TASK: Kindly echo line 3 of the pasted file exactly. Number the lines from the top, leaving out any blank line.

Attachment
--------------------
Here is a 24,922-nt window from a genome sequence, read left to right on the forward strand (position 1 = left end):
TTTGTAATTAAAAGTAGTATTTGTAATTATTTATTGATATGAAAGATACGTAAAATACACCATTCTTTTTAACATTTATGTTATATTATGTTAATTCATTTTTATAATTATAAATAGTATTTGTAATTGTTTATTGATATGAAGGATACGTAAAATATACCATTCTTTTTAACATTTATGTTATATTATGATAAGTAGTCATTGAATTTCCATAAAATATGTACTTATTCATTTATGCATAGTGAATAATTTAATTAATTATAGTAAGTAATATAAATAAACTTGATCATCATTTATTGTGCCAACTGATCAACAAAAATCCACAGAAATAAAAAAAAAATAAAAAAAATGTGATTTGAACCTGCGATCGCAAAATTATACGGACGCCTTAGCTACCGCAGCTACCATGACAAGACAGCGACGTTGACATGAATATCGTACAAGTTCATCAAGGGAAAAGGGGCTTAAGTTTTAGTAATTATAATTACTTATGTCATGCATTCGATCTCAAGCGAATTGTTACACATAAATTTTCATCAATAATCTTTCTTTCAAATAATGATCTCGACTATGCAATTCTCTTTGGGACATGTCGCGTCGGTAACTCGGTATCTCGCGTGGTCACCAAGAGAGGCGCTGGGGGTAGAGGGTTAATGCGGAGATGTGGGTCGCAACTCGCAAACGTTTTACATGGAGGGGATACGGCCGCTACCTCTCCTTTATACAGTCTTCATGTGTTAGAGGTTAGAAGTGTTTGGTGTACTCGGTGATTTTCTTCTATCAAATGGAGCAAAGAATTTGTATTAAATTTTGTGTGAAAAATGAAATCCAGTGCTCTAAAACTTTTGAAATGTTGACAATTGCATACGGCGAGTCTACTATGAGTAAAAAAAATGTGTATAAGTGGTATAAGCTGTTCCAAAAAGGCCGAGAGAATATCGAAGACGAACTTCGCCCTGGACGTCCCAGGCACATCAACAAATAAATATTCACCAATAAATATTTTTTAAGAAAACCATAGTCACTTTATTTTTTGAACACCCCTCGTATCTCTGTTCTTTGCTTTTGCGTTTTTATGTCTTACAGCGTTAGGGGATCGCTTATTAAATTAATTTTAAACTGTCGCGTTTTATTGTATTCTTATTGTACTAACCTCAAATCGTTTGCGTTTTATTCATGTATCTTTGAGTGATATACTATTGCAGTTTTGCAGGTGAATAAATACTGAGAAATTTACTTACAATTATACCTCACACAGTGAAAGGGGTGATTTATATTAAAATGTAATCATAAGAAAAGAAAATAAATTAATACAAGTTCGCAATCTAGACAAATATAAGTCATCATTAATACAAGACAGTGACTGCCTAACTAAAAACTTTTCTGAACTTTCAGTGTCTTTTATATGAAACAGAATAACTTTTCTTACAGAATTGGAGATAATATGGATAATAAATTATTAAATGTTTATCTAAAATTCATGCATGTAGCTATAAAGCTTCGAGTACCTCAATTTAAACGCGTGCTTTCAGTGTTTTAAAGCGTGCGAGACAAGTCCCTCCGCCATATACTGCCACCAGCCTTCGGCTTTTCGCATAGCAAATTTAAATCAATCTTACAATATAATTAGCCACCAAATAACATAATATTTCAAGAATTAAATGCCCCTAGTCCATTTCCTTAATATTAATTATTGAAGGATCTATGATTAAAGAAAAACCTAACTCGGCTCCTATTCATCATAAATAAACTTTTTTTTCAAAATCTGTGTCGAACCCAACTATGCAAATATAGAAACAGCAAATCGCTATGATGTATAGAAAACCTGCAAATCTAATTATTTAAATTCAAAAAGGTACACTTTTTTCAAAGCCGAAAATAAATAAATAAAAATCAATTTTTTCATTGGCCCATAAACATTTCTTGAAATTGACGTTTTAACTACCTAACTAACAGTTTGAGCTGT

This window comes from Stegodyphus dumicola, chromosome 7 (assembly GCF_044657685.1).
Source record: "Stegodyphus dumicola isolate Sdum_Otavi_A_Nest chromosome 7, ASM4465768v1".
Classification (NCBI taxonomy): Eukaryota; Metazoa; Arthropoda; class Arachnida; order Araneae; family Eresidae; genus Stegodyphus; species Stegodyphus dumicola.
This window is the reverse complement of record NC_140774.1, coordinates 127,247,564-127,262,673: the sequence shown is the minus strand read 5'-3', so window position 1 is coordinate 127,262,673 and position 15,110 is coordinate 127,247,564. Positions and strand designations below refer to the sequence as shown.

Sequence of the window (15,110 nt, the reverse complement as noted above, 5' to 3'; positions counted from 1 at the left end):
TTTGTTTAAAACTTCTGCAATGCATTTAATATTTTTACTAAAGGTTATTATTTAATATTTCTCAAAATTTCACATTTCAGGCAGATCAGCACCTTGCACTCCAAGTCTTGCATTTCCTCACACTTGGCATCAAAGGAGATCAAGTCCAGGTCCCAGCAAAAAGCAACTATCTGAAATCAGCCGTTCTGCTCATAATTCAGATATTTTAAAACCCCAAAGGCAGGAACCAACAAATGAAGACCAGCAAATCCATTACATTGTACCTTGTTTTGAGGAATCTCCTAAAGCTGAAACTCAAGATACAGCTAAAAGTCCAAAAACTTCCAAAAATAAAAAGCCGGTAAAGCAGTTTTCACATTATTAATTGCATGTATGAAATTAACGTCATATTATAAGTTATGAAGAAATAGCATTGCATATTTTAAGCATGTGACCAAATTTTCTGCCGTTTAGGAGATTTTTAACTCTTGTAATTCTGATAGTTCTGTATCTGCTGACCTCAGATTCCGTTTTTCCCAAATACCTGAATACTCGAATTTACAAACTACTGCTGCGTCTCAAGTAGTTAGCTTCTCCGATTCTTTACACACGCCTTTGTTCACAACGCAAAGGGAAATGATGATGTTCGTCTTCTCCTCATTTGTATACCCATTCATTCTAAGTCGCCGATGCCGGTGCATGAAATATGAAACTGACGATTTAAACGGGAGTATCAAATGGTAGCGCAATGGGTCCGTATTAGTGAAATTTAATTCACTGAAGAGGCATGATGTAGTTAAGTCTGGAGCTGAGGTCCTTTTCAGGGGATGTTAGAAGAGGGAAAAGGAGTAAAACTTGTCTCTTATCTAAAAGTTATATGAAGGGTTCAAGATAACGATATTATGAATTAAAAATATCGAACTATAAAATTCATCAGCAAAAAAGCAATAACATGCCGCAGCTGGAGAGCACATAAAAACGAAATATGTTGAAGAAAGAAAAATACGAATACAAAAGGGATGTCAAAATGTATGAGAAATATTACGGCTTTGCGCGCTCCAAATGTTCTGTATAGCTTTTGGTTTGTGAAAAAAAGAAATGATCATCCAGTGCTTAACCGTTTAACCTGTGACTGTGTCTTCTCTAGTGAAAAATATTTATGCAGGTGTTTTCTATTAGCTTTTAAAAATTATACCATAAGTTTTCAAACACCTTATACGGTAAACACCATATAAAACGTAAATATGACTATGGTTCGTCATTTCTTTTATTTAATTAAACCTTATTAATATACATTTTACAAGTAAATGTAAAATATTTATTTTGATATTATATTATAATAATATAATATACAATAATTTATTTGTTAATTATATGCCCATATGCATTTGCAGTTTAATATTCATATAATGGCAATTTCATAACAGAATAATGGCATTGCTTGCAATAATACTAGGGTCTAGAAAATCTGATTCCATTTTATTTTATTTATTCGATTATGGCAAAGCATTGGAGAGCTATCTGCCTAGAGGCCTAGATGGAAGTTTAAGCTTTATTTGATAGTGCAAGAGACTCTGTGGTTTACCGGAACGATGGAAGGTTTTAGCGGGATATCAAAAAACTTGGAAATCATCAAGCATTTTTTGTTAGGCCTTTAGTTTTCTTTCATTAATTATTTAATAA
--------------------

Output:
This window comes from Stegodyphus dumicola, chromosome 7 (assembly GCF_044657685.1).